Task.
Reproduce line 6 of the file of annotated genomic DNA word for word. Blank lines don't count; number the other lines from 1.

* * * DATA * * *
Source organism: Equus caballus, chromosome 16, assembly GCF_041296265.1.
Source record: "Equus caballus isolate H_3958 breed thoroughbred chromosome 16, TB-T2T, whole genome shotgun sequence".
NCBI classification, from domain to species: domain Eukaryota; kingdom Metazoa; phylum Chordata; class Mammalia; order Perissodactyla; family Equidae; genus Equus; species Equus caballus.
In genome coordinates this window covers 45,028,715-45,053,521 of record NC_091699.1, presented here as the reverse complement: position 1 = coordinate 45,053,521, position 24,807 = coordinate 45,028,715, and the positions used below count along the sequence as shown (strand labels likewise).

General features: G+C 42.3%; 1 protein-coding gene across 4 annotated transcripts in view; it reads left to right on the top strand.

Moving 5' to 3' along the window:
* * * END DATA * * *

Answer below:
Moving 5' to 3' along the window: